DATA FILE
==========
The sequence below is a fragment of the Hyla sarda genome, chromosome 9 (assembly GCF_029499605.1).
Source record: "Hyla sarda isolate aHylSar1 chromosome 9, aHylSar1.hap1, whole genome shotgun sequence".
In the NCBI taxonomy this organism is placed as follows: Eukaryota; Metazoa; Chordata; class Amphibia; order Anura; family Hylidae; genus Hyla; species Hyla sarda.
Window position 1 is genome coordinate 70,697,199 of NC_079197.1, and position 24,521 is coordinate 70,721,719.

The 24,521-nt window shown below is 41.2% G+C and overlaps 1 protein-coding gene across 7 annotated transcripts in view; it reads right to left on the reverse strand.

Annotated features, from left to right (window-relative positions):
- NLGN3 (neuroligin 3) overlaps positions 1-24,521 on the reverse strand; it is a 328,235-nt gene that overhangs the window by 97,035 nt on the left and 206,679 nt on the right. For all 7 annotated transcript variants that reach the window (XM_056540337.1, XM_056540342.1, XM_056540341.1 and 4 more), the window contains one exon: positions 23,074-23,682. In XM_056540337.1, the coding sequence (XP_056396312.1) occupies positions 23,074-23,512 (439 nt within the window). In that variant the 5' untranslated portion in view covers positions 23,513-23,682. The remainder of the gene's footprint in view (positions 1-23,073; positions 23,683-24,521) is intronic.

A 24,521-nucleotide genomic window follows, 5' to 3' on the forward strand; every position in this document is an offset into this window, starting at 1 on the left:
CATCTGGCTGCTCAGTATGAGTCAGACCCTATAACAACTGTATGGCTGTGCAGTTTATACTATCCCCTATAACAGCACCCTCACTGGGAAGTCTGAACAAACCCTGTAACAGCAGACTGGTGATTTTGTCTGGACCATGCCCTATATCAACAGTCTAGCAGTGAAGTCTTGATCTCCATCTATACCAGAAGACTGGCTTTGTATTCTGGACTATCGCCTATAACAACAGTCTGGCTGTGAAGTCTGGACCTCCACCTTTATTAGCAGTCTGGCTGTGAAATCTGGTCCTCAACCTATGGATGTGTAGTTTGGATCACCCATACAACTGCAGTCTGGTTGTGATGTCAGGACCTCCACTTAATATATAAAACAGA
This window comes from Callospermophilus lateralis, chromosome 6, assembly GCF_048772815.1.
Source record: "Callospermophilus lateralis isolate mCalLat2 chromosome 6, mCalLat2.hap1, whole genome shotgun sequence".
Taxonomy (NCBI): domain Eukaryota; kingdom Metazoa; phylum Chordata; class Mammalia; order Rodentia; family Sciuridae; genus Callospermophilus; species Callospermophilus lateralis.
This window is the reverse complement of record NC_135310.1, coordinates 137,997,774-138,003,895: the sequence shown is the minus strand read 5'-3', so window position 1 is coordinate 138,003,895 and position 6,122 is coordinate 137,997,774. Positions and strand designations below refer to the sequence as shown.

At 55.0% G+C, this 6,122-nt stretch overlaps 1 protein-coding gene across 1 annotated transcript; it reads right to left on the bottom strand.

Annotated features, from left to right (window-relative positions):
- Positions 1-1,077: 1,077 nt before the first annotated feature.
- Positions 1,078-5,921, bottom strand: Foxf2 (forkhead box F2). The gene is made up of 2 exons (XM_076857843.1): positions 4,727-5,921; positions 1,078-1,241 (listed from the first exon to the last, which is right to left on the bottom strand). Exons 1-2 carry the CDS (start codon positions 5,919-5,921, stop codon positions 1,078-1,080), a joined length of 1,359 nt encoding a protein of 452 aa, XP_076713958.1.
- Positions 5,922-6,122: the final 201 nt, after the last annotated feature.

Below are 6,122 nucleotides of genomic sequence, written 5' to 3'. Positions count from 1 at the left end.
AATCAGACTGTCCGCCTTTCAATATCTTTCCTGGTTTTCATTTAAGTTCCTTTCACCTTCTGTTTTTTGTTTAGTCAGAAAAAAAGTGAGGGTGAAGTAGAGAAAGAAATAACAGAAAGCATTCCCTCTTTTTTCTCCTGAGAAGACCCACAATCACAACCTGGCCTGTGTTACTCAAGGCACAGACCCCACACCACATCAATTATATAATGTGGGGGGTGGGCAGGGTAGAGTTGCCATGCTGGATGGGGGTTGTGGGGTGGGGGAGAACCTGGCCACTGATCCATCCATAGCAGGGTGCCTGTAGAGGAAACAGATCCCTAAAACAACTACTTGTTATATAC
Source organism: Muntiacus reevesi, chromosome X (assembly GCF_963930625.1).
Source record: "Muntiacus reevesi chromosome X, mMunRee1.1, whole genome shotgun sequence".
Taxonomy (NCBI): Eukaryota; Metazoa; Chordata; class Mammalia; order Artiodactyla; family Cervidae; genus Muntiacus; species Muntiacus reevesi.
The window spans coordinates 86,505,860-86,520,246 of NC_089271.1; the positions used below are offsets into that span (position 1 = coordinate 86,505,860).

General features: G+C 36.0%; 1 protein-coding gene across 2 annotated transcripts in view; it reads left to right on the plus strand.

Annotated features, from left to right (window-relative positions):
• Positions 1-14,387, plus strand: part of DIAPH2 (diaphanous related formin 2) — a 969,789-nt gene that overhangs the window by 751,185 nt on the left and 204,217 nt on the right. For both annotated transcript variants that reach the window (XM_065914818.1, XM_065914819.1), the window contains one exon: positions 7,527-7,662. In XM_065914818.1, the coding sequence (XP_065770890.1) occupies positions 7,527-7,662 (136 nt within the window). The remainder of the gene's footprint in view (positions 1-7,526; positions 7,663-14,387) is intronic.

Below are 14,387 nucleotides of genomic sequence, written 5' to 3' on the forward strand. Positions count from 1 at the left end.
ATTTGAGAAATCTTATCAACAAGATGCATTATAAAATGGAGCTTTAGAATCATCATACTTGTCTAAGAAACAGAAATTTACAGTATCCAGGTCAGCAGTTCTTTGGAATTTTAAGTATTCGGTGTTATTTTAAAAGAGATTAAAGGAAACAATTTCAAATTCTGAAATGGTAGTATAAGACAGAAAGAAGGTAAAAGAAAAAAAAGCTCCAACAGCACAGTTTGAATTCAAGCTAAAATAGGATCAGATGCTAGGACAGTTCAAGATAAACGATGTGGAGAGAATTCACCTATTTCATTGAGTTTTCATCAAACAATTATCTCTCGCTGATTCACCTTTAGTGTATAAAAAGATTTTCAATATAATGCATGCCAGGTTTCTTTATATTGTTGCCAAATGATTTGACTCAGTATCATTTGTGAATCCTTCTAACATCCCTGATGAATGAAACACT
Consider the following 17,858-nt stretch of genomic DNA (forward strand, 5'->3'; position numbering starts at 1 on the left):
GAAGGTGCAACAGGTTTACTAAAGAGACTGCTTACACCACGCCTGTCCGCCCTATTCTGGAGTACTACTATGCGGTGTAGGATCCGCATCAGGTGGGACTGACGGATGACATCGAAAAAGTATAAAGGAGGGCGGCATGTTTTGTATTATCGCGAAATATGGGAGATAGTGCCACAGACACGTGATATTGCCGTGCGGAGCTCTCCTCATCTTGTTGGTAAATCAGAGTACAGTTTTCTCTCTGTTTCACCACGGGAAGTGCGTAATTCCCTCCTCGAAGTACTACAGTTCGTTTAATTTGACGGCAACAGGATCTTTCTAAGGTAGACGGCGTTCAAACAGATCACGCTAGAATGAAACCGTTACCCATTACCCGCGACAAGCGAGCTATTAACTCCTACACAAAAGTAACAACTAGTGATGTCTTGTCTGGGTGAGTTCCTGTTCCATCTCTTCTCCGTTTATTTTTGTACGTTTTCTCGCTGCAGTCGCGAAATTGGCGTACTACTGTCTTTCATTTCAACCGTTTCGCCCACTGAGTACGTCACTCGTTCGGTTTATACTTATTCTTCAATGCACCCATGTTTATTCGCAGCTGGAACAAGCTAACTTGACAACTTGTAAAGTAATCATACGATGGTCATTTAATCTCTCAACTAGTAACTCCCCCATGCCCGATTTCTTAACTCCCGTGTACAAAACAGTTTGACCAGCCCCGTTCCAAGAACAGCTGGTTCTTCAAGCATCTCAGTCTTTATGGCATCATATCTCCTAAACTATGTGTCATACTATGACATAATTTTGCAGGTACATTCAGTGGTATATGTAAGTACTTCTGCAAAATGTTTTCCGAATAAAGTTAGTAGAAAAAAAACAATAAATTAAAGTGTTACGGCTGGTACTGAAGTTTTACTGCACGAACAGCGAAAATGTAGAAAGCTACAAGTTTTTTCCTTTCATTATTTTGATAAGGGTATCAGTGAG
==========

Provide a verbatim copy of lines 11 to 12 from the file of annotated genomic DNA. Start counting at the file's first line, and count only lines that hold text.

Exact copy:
Source record: "Callospermophilus lateralis isolate mCalLat2 chromosome 6, mCalLat2.hap1, whole genome shotgun sequence".
Taxonomy (NCBI): domain Eukaryota; kingdom Metazoa; phylum Chordata; class Mammalia; order Rodentia; family Sciuridae; genus Callospermophilus; species Callospermophilus lateralis.